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Issues in the Certification of Reusable Parts

Knight, J
Format
Report
Author
Knight, J
Abstract
Software reuse is being pursued in an attempt to improve programmer productivity. The concept of reuse is to permit various artifacts of software development to be used on more than one project in order to amortize their development costs. Productivity is not the only advantage of reuse although it is the most widely publicized. By incorporating reusable parts into a new product, the parts bring with them whatever qualities they possess, and these can contribute to the quality of the new product. This suggests that reuse might be exploited for achieving quality as an entirely separate goal from improving productivity. If useful properties pertaining to quality could be shown to be present in products as a direct result of software development based on reuse, this might be a cost-effective way of achieving those qualities irrespective of the productivity advantages. The adjective certified is sometimes used to describe parts that have been tested in some way prior to entry into a library but the term certified is not formally defined in the reuse literature. In this paper, we address the issue of certifying reusable parts. We advocate the development of software by reuse with the specific intent of establishing as many of the required properties in the final product as possible by depending upon properties present in the reusable parts. For this goal to succeed, a precise definition of certification of reusable parts is required and such a definition is presented. The benefits of the definition and the way in which it supports the goal are explored. Note: Abstract extracted from PDF file via OCR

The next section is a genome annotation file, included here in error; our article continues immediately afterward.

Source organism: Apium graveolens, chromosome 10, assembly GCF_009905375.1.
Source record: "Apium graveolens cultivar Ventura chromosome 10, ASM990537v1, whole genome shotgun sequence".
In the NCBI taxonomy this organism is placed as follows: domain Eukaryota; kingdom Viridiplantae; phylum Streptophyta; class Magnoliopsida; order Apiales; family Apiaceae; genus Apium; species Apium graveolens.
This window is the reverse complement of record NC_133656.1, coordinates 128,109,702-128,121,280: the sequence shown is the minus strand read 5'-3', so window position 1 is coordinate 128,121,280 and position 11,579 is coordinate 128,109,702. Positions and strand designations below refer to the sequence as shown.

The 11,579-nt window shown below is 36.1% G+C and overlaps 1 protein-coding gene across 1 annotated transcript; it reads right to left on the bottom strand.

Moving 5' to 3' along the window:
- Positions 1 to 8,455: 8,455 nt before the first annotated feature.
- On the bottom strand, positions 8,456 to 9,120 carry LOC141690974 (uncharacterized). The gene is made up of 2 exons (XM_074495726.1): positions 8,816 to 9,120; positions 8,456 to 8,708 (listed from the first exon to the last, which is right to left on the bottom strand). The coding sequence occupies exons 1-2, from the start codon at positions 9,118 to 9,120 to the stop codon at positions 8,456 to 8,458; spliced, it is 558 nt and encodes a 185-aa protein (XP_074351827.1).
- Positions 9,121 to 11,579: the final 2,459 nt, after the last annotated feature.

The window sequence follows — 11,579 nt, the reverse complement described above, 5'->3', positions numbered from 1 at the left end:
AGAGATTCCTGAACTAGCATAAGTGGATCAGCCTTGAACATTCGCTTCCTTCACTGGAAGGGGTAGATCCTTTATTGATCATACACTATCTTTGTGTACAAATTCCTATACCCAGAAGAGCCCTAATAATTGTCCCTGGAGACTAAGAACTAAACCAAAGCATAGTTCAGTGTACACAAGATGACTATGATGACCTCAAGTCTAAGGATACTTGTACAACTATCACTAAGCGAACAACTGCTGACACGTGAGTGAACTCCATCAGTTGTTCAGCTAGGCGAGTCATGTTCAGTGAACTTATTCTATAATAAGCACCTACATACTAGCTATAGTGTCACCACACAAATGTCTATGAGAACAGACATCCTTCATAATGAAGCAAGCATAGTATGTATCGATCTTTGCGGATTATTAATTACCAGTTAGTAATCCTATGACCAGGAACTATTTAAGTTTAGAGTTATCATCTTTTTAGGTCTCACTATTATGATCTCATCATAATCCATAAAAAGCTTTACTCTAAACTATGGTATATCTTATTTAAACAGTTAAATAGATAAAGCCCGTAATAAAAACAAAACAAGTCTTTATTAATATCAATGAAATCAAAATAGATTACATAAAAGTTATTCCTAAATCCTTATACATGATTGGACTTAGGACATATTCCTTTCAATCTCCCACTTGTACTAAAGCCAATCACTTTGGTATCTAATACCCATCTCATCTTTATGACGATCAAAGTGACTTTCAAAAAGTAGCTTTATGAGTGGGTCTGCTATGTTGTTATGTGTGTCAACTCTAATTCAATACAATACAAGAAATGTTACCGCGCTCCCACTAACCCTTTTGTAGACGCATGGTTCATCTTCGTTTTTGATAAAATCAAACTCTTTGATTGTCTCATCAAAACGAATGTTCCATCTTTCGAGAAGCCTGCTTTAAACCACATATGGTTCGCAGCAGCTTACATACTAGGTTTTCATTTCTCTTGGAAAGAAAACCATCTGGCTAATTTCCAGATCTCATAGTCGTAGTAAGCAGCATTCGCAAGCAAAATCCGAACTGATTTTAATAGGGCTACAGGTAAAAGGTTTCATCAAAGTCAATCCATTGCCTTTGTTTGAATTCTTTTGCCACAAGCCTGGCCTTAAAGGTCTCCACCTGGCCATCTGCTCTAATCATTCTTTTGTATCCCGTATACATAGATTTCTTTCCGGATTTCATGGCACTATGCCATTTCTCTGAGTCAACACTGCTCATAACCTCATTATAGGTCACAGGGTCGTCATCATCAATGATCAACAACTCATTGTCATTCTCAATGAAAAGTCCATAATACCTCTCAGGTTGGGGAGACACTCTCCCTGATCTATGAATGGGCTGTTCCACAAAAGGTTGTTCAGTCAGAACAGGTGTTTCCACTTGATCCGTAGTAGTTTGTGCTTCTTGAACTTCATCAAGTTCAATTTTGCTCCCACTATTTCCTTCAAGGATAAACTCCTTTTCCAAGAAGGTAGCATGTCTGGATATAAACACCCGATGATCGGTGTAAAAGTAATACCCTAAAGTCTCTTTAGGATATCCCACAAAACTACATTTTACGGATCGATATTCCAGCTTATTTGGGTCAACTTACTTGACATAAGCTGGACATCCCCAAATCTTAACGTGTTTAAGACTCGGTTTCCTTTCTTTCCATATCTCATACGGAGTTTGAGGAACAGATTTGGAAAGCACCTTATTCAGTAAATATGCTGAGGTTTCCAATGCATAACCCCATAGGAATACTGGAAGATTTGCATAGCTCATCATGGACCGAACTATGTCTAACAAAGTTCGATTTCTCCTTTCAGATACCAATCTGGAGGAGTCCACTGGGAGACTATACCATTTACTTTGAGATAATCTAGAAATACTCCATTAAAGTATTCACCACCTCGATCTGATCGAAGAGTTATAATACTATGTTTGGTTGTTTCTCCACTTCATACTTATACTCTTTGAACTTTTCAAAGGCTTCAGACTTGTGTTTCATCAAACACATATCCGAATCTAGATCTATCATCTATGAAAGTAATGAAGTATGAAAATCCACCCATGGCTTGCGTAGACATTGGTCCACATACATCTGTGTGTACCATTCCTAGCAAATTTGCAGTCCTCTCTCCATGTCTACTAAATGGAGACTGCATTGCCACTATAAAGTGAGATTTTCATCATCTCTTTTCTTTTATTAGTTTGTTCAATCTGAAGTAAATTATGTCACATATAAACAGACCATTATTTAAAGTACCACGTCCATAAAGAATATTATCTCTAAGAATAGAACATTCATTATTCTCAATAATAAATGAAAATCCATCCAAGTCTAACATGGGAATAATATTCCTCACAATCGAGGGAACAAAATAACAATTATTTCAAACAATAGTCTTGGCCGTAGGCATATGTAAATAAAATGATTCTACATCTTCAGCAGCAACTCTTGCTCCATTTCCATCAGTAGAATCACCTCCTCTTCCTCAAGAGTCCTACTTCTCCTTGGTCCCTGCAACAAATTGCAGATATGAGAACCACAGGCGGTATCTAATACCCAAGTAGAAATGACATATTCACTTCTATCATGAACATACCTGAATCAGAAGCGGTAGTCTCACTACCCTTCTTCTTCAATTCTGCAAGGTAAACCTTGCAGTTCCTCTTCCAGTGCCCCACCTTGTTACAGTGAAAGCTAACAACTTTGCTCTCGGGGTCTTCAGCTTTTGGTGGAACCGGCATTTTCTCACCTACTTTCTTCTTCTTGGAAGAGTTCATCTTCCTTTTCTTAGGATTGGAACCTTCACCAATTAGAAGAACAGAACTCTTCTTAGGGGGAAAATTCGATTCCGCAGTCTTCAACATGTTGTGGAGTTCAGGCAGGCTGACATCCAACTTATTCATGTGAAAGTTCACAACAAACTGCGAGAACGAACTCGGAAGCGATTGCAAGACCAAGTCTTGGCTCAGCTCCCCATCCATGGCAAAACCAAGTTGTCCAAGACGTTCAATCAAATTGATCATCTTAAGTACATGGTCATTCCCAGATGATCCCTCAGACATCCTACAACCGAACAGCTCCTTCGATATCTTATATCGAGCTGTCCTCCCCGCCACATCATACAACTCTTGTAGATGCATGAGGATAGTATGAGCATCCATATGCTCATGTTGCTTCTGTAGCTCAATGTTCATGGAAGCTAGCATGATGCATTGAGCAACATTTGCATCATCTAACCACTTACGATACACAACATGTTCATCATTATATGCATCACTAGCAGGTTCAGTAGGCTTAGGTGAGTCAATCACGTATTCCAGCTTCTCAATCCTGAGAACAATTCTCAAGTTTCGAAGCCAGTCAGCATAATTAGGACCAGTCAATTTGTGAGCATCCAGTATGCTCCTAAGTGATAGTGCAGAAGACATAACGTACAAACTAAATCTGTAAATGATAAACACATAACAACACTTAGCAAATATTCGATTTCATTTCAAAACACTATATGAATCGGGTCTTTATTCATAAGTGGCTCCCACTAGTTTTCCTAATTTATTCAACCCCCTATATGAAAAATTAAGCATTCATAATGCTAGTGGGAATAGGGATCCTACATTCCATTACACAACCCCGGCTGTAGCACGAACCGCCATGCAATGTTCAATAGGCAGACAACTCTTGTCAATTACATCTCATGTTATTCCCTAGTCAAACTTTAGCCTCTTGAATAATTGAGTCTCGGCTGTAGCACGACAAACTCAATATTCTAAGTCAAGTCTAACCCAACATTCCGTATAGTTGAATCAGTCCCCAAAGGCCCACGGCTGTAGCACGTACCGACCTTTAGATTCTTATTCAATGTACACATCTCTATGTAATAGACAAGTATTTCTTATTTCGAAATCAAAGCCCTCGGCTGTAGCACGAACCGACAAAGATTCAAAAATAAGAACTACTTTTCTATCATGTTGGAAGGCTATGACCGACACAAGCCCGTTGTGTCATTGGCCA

Language
English
Date Received
2012-10-29
Published
University of Virginia, Department of Computer Science, 1992
Published Date
1992
Collection
Libra Open Repository
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